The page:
Research ArticleOsteoarthritis

ITGBL1 modulates integrin activity to promote cartilage formation and protect against arthritis

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Science Translational Medicine  10 Oct 2018:
Vol. 10, Issue 462, eaam7486
DOI: 10.1126/scitranslmed.aam7486

Defense against joint degeneration

Chondrocytes secrete and become embedded in condensed extracellular matrix (ECM) during cartilage development. In joint disease such as osteoarthritis (OA), dysregulation of this process leads to degradation of the ECM. Song et al. found reduced expression of integrin-β–like 1 (ITGBL1), a secreted integrin inhibitory protein expressed during cartilage development, in samples of cartilage from patients with OA. ITGBL1 inhibited integrin-ECM interactions and promoted chondrogenic differentiation in cells. ITGBL1 depletion reduced ECM deposition and led to cartilage damage, whereas overexpression of ITGBL1 prevented knee joint degeneration in a mouse model of surgically induced OA. This study identifies a target to modulate integrin signaling, which could have potential therapeutic effects for OA.

Abstract

Developing and mature chondrocytes constantly interact with and remodel the surrounding extracellular matrix (ECM). Recent research indicates that integrin-ECM interaction is differentially regulated during cartilage formation (chondrogenesis). Integrin signaling is also a key source of the catabolic reactions responsible for joint destruction in both rheumatoid arthritis and osteoarthritis. However, we do not understand how chondrocytes dynamically regulate integrin signaling in such an ECM-rich environment. Here, we found that developing chondrocytes express integrin-β–like 1 (Itgbl1) at specific stages, inhibiting integrin signaling and promoting chondrogenesis. Unlike cytosolic integrin inhibitors, ITGBL1 is secreted and physically interacts with integrins to down-regulate activity. We observed that Itgbl1 expression was strongly reduced in the damaged articular cartilage of patients with osteoarthritis (OA). Ectopic expression of Itgbl1 protected joint cartilage against OA development in the destabilization of the medial meniscus–induced OA mouse model. Our results reveal ITGBL1 signaling as an underlying mechanism of protection against destructive cartilage disorders and suggest the potential therapeutic utility of targeting ITGBL1 to modulate integrin signaling in human disease.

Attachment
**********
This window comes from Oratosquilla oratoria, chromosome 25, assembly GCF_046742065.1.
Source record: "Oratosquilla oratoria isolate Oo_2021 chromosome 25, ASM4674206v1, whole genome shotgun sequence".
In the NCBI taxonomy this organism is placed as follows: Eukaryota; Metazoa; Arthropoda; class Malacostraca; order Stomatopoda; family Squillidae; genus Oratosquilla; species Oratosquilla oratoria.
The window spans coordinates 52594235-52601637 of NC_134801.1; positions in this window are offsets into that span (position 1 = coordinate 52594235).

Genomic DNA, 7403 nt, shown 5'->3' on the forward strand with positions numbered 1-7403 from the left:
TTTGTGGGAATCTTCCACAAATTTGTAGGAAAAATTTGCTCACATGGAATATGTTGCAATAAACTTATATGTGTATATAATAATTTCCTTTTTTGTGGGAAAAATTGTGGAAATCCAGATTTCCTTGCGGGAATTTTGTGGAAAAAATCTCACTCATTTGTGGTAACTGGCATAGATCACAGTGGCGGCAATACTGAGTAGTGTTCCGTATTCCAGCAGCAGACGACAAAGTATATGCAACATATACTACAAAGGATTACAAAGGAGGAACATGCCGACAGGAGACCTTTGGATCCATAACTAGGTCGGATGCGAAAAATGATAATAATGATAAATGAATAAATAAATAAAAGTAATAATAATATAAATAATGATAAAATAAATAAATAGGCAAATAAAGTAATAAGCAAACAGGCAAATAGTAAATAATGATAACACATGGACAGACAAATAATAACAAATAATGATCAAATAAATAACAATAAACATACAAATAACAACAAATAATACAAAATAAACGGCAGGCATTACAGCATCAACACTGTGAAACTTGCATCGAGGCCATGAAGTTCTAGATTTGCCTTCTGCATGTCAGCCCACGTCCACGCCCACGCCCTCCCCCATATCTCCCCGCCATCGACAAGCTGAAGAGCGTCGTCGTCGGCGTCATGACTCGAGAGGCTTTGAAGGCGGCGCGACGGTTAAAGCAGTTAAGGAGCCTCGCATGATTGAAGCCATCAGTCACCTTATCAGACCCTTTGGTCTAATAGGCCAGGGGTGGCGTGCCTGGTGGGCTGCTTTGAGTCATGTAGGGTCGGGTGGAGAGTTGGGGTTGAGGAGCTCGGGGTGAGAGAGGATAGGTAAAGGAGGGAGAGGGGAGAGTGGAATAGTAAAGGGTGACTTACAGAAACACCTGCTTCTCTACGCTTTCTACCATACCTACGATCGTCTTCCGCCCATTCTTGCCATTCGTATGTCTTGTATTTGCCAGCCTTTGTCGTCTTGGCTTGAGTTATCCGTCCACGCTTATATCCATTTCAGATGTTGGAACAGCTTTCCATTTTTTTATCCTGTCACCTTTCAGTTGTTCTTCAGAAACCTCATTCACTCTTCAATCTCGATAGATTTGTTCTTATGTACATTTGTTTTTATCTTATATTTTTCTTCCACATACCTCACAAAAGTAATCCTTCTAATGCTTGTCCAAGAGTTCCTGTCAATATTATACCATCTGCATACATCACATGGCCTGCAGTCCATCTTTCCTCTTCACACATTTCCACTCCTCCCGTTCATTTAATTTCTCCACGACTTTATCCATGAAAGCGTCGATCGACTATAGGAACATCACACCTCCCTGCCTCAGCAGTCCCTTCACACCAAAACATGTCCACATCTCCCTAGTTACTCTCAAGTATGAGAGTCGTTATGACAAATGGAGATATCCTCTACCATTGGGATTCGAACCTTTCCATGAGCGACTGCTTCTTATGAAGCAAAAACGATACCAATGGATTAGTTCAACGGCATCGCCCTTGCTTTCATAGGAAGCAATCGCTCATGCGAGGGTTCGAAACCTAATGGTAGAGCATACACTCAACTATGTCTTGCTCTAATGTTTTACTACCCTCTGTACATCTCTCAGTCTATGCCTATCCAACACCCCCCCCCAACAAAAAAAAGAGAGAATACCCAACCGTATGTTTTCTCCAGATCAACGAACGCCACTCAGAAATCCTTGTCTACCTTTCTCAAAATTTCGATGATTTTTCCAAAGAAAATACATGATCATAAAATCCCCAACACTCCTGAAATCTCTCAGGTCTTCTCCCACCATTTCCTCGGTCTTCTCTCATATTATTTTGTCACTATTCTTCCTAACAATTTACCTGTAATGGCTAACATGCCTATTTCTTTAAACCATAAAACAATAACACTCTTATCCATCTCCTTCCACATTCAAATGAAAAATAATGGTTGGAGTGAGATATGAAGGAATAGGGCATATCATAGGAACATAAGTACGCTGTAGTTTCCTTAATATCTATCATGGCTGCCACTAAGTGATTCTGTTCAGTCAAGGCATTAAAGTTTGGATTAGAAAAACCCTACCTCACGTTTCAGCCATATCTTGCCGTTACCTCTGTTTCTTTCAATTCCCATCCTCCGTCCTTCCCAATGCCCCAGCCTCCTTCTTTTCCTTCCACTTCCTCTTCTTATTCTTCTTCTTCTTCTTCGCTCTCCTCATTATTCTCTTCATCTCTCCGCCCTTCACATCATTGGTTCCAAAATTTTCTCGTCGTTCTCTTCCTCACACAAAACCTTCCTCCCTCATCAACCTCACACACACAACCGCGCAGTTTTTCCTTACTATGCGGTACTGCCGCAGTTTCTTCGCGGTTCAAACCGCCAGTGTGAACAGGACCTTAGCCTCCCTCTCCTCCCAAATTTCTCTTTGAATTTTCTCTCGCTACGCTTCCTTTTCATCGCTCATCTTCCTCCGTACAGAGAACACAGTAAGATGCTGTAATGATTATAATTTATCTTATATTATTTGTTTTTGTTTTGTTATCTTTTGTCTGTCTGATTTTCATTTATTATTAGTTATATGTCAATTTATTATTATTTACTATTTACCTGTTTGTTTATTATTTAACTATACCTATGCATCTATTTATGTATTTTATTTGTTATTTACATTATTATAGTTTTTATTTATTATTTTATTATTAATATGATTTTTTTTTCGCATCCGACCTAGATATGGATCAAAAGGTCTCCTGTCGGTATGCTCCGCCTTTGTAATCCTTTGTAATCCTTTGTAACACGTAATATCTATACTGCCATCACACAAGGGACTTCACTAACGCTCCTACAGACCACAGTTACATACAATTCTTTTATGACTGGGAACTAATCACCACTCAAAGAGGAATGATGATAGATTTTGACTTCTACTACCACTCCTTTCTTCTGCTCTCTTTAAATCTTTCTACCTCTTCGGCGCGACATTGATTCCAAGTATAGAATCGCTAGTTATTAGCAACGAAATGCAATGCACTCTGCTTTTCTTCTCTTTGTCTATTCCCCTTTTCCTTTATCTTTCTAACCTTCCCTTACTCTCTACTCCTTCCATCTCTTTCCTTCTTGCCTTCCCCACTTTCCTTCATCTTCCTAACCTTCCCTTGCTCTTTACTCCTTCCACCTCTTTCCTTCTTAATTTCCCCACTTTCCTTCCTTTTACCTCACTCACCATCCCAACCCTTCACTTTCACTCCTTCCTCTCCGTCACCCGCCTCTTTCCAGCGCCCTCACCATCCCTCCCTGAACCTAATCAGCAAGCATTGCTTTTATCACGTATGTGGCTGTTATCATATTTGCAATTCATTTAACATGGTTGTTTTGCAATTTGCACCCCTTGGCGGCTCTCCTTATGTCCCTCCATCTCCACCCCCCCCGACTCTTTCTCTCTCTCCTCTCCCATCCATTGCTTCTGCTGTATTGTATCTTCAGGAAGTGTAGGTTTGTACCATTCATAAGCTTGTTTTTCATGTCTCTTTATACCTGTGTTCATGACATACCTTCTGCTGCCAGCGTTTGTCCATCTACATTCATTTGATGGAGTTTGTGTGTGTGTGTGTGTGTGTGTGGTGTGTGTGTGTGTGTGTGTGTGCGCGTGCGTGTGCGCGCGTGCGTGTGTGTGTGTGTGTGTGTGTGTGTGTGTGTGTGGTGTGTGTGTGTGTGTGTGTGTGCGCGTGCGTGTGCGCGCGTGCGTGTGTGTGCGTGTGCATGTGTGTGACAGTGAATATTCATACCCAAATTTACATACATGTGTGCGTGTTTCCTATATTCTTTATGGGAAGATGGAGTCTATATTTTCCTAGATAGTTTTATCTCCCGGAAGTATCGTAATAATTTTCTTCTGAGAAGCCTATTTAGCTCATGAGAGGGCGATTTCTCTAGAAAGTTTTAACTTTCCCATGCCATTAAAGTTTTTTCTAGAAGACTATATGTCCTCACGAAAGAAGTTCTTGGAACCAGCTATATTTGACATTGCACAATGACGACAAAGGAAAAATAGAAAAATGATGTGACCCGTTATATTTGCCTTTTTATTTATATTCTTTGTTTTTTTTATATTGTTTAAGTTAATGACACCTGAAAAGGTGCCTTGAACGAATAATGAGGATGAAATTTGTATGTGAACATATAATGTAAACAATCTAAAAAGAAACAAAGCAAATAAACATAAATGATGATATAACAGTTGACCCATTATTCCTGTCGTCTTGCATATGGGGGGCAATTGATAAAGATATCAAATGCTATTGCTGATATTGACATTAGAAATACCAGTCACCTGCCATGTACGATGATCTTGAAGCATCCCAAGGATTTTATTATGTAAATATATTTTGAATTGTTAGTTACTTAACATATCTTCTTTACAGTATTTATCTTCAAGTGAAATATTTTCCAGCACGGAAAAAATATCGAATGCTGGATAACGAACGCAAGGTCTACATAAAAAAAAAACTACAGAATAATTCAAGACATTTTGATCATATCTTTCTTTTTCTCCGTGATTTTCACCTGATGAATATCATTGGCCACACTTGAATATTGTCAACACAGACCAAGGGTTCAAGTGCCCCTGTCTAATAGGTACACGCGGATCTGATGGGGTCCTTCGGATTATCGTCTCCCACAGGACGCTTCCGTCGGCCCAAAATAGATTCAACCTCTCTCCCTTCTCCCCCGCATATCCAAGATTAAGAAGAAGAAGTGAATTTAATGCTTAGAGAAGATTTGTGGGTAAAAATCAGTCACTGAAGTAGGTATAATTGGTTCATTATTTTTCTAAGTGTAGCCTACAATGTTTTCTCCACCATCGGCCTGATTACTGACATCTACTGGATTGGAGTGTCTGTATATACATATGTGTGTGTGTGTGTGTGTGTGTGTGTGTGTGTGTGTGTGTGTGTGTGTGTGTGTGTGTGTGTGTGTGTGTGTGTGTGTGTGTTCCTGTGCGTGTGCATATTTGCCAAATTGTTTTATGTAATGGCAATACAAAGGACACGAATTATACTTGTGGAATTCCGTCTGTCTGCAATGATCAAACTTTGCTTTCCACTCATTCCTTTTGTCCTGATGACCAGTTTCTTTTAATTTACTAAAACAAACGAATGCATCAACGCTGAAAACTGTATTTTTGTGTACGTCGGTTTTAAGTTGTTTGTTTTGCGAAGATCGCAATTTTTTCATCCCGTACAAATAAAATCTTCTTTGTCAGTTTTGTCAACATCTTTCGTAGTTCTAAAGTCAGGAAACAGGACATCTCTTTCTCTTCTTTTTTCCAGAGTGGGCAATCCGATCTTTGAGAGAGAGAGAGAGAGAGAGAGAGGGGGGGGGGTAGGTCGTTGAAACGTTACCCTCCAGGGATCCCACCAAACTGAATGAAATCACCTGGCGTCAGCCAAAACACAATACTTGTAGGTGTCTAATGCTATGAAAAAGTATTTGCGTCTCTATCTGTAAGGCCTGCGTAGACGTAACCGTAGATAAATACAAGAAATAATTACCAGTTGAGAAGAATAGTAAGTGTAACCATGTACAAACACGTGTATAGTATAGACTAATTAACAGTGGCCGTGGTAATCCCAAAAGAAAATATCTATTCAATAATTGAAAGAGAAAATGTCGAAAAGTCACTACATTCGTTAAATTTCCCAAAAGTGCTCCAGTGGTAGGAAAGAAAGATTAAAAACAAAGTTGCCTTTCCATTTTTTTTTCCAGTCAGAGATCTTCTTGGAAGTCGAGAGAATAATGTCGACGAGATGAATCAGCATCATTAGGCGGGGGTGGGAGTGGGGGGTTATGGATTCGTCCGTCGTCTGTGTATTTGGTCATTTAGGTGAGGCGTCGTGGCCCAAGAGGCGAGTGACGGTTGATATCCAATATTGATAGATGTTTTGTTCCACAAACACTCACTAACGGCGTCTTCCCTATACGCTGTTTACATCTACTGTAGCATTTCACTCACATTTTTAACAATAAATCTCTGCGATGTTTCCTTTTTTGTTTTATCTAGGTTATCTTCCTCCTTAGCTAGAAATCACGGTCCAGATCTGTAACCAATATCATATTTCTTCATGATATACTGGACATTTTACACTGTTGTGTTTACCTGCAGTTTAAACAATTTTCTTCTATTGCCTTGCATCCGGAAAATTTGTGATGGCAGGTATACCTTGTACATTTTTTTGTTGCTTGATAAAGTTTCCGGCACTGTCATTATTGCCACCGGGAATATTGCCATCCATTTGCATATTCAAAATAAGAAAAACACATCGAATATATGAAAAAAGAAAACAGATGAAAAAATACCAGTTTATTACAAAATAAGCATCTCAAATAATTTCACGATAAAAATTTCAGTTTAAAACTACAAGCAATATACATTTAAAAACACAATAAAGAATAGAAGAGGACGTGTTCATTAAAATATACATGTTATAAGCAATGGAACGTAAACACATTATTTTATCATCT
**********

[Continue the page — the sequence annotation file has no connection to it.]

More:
INTRODUCTION

Chondrocytes are responsible for the formation of cartilage-specific extracellular matrices (ECMs), and ECM-driven signaling is critical for pathophysiology of destructive cartilage disorders (1, 2). ECM-chondrocyte interaction is mainly mediated by integrins, heterodimeric receptors for ECM molecules including fibronectin, collagen, and laminin. Chondrocytes express various subunits of integrin-α and integrin-β (2). Furthermore, the profile of integrin expression is dynamically regulated during chondrogenic differentiation (3, 4) and development of disease, such as osteoarthritis (OA) (58).

Recent research indicates that integrin-fibronectin interaction promotes the condensation of prechondrocytes (911) and is necessary for chondrogenic differentiation (1216). Other studies, however, reported that chondrogenic differentiation requires reduced integrin signaling (1719). Furthermore, several studies suggested that chondrogenesis is differentially regulated by integrins in a stage-dependent or context-dependent manner (2022). However, we do not understand how developing and mature chondrocytes dynamically regulate integrin signaling, which may exert negative effects on cartilage formation. Integrin signaling also mediates the catabolic reactions responsible for joint destruction in OA development (2326). Fragmented ECM molecules such as fibronectins (Fn-fs) are known to trigger catabolic gene expression such as that of matrix metalloproteinase 3 (Mmp3), Mmp13, and Adamts5 (a disintegrin and metallopeptidase with thrombospondin type 1 motif 5; aggrecanase-2) and to synergistically accelerate OA development. This Fn-fs–induced catabolic gene expression is mediated, in part, by integrins, although there are conflicting reports that integrins may not be involved in Fn-fs–mediated chondrolysis (2729).